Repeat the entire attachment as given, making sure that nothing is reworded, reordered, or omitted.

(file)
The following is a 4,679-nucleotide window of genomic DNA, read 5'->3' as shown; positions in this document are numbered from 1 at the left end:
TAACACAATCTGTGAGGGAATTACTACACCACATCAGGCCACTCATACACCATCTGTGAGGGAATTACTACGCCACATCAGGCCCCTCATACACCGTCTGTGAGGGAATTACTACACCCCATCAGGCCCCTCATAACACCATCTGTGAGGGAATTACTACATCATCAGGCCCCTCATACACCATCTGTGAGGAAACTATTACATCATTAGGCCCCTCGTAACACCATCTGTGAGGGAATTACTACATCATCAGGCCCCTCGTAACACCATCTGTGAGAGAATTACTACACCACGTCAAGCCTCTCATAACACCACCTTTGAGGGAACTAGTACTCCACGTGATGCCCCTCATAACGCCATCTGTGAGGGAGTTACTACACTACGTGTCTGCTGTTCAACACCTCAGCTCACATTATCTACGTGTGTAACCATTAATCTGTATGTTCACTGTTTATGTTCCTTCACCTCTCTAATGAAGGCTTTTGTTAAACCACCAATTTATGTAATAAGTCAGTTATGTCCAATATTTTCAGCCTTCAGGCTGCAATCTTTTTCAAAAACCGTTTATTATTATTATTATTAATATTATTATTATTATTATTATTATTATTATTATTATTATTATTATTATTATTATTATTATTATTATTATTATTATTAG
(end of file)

The following is a 4,679-nucleotide window of genomic DNA, read 5'->3' as shown; positions in this document are numbered from 1 at the left end:
TAACACAATCTGTGAGGGAATTACTACACCACATCAGGCCACTCATACACCATCTGTGAGGGAATTACTACGCCACATCAGGCCCCTCATACACCGTCTGTGAGGGAATTACTACACCCCATCAGGCCCCTCATAACACCATCTGTGAGGGAATTACTACATCATCAGGCCCCTCATACACCATCTGTGAGGAAACTATTACATCATTAGGCCCCTCGTAACACCATCTGTGAGGGAATTACTACATCATCAGGCCCCTCGTAACACCATCTGTGAGAGAATTACTACACCACGTCAAGCCTCTCATAACACCACCTTTGAGGGAACTAGTACTCCACGTGATGCCCCTCATAACGCCATCTGTGAGGGAGTTACTACACTACGTGTCTGCTGTTCAACACCTCAGCTCACATTATCTACGTGTGTAACCATTAATCTGTATGTTCACTGTTTATGTTCCTTCACCTCTCTAATGAAGGCTTTTGTTAAACCACCAATTTATGTAATAAGTCAGTTATGTCCAATATTTTCAGCCTTCAGGCTGCAATCTTTTTCAAAAACCGTTTATTATTATTATTATTAATATTATTATTATTATTATTATTATTATTATTATTATTATTATTATTATTATTATTATTATTATTATTATTATTATTAG